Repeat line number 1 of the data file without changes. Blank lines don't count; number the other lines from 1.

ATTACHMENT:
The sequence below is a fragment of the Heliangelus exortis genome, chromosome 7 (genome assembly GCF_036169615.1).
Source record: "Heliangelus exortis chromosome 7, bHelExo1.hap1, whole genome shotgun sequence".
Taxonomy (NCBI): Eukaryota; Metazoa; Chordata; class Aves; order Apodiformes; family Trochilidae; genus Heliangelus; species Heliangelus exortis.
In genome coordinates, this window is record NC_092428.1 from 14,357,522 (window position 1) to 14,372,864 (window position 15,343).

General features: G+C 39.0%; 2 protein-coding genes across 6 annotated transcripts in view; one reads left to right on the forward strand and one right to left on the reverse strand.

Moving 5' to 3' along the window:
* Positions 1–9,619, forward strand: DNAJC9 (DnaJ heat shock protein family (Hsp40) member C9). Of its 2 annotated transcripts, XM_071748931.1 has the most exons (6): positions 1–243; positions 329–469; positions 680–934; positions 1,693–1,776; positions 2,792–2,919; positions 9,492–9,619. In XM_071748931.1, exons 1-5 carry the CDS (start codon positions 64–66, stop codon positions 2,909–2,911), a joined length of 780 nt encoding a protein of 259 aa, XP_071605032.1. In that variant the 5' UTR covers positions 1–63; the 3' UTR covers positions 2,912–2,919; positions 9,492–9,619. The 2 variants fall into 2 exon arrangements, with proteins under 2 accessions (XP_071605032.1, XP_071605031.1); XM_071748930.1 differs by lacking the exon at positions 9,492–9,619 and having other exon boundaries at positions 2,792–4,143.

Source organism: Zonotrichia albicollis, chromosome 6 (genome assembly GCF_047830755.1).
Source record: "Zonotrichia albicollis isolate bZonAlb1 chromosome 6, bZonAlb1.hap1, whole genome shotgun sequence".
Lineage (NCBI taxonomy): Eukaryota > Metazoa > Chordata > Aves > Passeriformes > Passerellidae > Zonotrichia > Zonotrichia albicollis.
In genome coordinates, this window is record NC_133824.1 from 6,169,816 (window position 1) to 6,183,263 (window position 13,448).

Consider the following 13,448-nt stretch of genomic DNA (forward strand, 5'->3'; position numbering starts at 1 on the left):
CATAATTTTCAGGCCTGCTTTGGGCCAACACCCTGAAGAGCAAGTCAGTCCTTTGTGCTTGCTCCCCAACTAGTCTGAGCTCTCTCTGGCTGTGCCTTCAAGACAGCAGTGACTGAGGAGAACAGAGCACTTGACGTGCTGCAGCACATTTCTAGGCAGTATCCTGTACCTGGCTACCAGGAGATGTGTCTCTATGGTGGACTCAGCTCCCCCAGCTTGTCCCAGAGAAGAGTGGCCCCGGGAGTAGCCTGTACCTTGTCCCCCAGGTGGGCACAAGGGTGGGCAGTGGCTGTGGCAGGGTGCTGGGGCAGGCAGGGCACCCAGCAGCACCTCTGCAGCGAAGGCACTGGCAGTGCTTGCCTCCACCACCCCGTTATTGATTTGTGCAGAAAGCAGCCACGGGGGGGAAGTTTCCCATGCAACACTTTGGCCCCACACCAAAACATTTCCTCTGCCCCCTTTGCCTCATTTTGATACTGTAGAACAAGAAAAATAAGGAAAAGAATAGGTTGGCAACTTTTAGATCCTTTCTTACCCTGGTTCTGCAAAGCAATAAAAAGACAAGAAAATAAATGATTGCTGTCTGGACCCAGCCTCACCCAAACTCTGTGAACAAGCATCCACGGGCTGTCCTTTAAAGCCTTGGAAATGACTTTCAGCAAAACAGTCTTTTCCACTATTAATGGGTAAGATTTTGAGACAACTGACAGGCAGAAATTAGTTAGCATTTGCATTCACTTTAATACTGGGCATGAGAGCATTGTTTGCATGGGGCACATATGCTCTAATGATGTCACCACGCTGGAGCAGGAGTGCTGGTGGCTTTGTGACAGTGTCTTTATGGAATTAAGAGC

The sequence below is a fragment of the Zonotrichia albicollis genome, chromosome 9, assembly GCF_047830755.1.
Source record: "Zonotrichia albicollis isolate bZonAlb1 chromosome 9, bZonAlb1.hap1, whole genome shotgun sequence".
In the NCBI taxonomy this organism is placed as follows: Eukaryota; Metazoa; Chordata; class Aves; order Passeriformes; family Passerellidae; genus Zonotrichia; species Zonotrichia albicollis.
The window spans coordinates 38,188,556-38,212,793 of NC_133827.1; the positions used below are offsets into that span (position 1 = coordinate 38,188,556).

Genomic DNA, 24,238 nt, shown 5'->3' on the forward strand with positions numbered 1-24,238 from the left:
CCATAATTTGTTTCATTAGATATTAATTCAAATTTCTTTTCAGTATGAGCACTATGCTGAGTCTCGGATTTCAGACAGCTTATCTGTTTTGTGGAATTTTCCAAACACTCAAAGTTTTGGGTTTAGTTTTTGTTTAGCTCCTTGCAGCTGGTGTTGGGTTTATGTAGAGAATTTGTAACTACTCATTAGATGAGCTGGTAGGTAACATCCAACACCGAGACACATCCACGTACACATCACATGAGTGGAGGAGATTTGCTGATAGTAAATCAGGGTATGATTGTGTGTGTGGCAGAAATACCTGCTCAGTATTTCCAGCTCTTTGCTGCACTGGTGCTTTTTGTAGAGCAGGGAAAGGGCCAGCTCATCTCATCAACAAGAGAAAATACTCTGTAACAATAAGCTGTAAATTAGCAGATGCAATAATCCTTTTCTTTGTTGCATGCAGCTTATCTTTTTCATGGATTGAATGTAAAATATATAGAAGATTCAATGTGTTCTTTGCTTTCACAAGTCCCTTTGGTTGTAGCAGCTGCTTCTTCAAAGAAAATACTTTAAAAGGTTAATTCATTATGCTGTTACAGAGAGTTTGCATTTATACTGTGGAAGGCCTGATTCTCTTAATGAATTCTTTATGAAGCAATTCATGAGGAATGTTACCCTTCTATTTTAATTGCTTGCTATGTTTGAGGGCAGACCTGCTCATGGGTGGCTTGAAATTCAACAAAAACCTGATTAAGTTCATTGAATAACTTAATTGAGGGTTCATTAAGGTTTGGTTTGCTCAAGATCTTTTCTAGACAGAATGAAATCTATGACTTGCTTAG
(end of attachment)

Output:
The sequence below is a fragment of the Heliangelus exortis genome, chromosome 7 (genome assembly GCF_036169615.1).